“Lots of Skinny People Coughing Up Blood”- THE DALLAS BUYER’S CLUB Movie Review
In his recent tirade of giving really good performances in really good movies and thus making me regret all those effigies I once made, Matthew McConaughey turns in another hell of a performance in Dallas Buyer’s Club.
He’s rough and tumble, hard-drinkin’, cocaine-snortin’, prostitute fornicatin’, bull ridin’ sunnovabitch Ron Woodruff, who isn’t gay, you homo, who happens to come down with a nasty case of the HIV, a disease very closely associated with the homosexual community, you homo. After two doctors (one of whom is Jennifer Garner, the other of which is not) put our hero on an experimental treatment regimen that simply does not work, he’s off to Mexico to find something that’ll really cure him. Seeing an open market to sell this stuff in the United States, he opens up an operation called, you got it, The Dallas Buyers Club.
It’s through this forum that Woodruff meets AIDS-positive transvestite Rayon (an almost unrecognizable Jared Leto, mostly unrecognizable because this is the first film I can recall where he doesn’t get the absolute punk rock tar beaten out of him). Rayon and Ron form the strangest partnership this side of that time Eddie Murphy and Dan Akroyd switched bodies and wore black face, especially since Ron is a Good Old Boy and doesn’t tolerate all that homo nonsense, you homo.
Ron’s arc from intolerant dolt to local folk hero is one that should fall flat on its face into a pie of preach, but manages to feel genuine and earned the entire way through. The same goes for Ron’s rallying against the FDA, that dreaded government force that tells you what cheese you can eat. Of course, The Dallas Buyers Club is trying to teach you about these things, and make you think more seriously about them, but it never feels like I’m being preached to, at least until the last fifteen minutes or so. Director Jean-Marc Vallee understands that anyone that goes to the “Matthew McConaughey has AIDS” movie is already pretty accepting of homosexuality, and really doesn’t try to force that message down our throats, because he knows that it’s already there.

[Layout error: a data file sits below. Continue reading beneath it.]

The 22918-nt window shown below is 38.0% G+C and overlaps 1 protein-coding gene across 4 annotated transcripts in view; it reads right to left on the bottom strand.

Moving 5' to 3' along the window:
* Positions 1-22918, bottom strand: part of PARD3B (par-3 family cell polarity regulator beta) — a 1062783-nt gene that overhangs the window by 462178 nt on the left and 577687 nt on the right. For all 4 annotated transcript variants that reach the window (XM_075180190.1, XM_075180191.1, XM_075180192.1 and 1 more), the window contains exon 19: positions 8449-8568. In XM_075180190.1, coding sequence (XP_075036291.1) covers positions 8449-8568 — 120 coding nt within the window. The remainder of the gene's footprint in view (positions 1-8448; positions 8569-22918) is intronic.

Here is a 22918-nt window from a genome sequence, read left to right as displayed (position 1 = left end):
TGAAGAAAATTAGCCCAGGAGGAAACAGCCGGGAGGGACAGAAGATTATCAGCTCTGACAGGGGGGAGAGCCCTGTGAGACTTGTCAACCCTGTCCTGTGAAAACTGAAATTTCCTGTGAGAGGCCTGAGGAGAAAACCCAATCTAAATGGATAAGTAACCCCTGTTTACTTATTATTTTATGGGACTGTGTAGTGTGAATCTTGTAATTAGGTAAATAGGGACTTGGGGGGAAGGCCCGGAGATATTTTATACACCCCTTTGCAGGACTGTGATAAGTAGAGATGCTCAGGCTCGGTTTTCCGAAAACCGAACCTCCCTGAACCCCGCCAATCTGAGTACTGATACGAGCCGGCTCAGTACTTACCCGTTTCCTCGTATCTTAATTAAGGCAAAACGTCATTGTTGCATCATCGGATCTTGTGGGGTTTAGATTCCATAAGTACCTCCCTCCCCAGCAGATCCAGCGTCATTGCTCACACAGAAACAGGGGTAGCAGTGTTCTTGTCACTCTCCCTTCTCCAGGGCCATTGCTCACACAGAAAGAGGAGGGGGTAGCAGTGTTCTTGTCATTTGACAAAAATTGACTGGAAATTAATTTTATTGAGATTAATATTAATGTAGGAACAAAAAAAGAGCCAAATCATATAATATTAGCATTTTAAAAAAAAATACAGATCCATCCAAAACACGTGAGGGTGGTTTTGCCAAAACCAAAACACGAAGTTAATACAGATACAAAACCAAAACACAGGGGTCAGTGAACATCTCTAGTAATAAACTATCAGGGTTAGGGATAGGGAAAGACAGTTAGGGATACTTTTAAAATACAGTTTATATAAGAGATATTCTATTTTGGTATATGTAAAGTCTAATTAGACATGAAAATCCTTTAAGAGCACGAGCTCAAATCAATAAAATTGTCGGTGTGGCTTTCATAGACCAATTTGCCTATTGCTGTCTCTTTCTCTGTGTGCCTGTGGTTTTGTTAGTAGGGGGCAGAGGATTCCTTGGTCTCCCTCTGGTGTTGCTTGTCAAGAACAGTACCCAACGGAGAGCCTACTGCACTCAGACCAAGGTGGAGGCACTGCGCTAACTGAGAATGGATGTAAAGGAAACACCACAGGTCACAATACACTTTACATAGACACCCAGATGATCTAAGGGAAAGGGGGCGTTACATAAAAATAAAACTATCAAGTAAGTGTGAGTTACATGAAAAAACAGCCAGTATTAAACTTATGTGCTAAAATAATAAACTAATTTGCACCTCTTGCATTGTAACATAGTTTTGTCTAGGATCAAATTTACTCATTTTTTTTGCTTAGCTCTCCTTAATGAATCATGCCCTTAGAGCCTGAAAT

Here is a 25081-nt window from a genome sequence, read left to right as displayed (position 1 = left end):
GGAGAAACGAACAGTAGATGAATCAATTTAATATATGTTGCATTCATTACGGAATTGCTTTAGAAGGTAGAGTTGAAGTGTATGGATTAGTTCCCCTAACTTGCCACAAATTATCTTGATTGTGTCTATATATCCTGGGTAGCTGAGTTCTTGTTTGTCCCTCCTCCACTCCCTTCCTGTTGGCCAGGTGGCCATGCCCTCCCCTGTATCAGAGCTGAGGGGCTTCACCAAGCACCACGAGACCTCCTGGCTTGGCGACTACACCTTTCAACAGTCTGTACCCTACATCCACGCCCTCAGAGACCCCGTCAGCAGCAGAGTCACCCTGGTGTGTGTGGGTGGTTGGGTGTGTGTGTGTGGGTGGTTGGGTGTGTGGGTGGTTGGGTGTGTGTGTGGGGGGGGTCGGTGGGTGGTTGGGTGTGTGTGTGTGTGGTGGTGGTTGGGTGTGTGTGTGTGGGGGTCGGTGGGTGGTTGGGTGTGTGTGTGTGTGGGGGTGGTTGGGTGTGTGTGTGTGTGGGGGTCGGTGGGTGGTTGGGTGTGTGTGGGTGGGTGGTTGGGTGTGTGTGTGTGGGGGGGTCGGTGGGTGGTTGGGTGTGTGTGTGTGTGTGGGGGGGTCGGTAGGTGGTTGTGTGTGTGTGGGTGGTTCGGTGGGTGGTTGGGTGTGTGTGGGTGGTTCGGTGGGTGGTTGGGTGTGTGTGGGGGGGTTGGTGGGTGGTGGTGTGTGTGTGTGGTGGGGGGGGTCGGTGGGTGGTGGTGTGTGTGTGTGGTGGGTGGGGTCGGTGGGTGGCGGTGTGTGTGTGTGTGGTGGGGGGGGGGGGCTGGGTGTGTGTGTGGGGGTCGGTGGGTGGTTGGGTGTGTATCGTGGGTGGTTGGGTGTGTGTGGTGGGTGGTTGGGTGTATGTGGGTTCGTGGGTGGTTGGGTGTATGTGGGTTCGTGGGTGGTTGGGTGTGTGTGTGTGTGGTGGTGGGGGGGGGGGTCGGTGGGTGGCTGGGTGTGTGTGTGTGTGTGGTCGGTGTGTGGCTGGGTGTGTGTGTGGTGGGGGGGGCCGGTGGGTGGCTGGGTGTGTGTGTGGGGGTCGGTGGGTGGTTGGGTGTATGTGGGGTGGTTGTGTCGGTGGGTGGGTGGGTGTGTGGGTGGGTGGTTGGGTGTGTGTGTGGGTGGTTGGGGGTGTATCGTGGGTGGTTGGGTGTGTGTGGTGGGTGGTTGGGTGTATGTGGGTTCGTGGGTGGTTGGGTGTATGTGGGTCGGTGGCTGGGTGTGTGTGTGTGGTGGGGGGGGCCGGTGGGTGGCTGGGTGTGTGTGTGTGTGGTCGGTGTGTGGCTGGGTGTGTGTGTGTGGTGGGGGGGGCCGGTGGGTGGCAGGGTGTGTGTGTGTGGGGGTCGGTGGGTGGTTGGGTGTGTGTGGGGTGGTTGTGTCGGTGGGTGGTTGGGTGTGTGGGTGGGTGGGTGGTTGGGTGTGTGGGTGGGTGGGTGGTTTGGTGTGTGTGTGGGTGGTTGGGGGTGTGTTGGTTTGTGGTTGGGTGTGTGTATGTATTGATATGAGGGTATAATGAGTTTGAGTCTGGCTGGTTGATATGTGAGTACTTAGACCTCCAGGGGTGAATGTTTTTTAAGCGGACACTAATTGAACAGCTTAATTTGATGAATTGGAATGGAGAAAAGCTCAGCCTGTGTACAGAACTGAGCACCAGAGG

This film rests on the laurels of its two central performances. McConaughey has really turned a corner in recent years, proving he can be more than just a pair of abs with a smirk and a girlfriend who is prettier than yours’. With movies like Killer Joe, Bernie, and Mud, he has proven that he is an incredibly talented pair of abs with a smirk and a girlfriend who is prettier than yours’, you homo. He lost a scary amount of weight to accurately play Ron Woodruff, but that is just one small part of what comes out to be an incredibly strong performance. He’d be my pick for the Best Actor Oscar if 12 Years a Slave hadn’t come out earlier this year.
The exact same sentiment goes for Jared Leto, whose performance as Rayon does much to humanize both Ron Woodruff and the AIDS crisis, putting a loveable face on the conflict, keeping it from skewing too far into schmaltz. It’s a really, truly human performance in a role that could have gone so far over the top.
The Dallas Buyers Club is a reserved film. Nothing big or showy ever happens, and you’d be hard-pressed to pull out one clip to really illustrate any particular element or sell a 60-year-old white male voting member of the Academy of Motion Picture Arts and Sciences the idea that this movie is worthy of their accolades. It’s all a mix, a steady directorial hand guiding a strong screenplay and two wonderful performances to a satisfying conclusion. This is a solid, solid film, one that should place nicely on Top Ten lists across the land.
Final Verdict: 7.5/10 Jared Letos in a Skirt.
Chekhov’s Gunman is a film and television blog moderated by Kevin Lanigan, a future writer of movies and TV and current writer of apology letters to Matthew McConaughey. Be sure to leave your comments below, and follow or subscribe above for more updates.
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